New Delhi: The Maharashtra government has raised fresh objections to the state support agreement for the much-delayed Rs 20,000-crore Mumbai elevated rail corridor project, which is part of the prime minister’s 1 lakh-crore stalled infrastructure projects that are being fast tracked. “The state government has sent its objections, backed by its counsel’s opinions, to the railways ministry,” said an official, explaining that the state government was not comfortable with the idea that the private project developer, or the concessionaire, should be a deemed party to the agreement and that it should be between the Centre and the state.
The state government’s objections to the conditions, some of which had previously been agreed to and are part of a public-private partnership (PPP) contract, pose a fresh hurdle in the agreement that the Prime Minister’s Office had last December said would be signed in a fortnight so that bids for the project could be opened before the 2013 Rail Budget. Later, in July this year, the PMO set January 2014 as the deadline for the award of the project.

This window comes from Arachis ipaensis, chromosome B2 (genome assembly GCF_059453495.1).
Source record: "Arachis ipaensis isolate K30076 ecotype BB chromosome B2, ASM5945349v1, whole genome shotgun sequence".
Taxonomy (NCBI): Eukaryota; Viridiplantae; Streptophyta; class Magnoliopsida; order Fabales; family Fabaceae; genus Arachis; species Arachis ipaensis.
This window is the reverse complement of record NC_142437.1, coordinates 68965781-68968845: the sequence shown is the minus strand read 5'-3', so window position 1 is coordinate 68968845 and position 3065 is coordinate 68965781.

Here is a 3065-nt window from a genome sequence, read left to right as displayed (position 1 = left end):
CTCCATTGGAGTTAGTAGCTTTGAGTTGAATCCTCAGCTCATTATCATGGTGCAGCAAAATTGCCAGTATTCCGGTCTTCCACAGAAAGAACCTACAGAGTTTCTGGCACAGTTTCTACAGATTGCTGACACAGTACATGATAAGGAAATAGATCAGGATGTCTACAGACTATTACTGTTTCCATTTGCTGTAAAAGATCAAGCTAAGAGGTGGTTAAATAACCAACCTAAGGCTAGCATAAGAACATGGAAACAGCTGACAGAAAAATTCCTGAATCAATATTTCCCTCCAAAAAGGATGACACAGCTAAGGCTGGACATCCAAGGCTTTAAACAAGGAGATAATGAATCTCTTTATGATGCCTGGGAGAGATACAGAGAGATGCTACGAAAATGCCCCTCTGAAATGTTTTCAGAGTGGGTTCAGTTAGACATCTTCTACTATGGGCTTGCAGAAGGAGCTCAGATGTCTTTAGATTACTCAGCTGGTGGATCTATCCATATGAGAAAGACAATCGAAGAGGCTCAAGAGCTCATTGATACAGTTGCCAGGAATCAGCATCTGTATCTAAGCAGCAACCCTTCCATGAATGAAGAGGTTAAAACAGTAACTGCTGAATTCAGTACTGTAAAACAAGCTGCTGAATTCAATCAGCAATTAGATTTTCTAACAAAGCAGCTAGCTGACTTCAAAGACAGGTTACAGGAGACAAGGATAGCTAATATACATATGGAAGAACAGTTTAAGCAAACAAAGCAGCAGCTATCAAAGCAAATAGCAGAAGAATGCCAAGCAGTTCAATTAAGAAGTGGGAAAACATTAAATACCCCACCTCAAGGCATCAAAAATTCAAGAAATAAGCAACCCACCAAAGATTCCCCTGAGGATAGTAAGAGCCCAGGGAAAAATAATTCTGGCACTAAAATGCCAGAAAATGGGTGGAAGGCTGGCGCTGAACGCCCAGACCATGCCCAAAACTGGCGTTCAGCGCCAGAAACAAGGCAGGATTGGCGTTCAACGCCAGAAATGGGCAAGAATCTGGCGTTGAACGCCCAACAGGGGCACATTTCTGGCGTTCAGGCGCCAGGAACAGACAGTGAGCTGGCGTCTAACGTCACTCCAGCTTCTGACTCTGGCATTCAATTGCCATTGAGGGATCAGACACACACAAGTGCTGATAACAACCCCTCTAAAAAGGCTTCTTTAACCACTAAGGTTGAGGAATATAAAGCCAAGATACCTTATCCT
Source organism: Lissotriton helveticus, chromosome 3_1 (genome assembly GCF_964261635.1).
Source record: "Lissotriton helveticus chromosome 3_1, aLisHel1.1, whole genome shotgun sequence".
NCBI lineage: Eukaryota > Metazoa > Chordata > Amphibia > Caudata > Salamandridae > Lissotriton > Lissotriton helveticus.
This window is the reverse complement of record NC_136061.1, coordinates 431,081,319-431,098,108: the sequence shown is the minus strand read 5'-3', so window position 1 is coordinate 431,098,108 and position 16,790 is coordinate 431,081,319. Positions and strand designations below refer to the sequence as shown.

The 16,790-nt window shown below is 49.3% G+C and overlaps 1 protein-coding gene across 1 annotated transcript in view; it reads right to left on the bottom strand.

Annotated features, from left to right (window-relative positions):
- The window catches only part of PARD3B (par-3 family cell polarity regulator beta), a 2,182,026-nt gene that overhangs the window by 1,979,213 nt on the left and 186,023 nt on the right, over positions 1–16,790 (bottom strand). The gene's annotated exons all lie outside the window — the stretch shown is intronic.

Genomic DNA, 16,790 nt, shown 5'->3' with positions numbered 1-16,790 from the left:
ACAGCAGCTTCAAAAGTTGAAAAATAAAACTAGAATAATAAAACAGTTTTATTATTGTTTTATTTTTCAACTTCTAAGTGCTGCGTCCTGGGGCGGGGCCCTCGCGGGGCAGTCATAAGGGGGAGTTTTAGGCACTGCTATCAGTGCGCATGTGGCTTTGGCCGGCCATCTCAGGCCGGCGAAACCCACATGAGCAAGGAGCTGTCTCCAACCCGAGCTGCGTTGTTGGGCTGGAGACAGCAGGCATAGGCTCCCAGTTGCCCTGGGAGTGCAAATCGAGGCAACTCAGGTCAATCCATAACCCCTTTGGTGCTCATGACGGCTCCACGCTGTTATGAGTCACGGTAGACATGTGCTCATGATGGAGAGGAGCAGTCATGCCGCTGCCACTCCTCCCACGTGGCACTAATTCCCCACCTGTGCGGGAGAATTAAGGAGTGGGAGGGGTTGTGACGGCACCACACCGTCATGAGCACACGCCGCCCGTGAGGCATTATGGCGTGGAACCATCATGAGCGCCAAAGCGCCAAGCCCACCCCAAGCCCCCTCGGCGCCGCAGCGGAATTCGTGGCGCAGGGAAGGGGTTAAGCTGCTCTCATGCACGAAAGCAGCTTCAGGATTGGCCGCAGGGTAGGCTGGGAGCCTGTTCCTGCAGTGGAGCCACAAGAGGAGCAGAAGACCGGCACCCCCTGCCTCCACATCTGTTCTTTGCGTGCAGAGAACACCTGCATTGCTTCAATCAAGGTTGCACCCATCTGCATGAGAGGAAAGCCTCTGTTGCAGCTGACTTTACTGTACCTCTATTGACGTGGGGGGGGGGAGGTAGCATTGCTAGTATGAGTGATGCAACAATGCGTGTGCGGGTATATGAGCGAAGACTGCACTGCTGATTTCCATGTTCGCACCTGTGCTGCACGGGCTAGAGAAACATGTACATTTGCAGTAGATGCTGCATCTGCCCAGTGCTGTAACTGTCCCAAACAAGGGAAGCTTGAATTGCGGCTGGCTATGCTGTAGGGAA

Maharashtra chief minister Prithviraj Chavan is scheduled to meet railways and Planning Commission officials on November 13 to resolve the issue. Prime Minister Manmohan Singh, on Monday, will review the progress of the projects, including two locomotive factories in Bihar, which have been chosen to be fast tracked.
The state government is also opposed to the idea that the developer or the operator should have the right to seek specific performance from the state government, said the official, who did not wish to be named.
Besides, the state has not agreed to the railways’ condition that to protect the viability of the project no new local tax, toll or charge can be imposed on the rail system.
It has also said the clause waiving off sovereign immunity should not exist even though, officials explained, this clause is a well-established practice in PPP contracts where a state is involved in a commercial venture.
In August, the Maharashtra government and Indian Railways had reached a broad agreement on most issues holding up the agreement, which is critical to the 60-km Churchgate-Virar elevated rail corridor project. It had agreed ‘in-principle’ to give enhanced floor space index (FSI), the commercial space or real estate that can be developed from the land allotted to the developer, but a ‘firm commitment’ is yet to come through. A higher FSI will mean increased space to develop real estate, which will make the project more attractive to potential investors.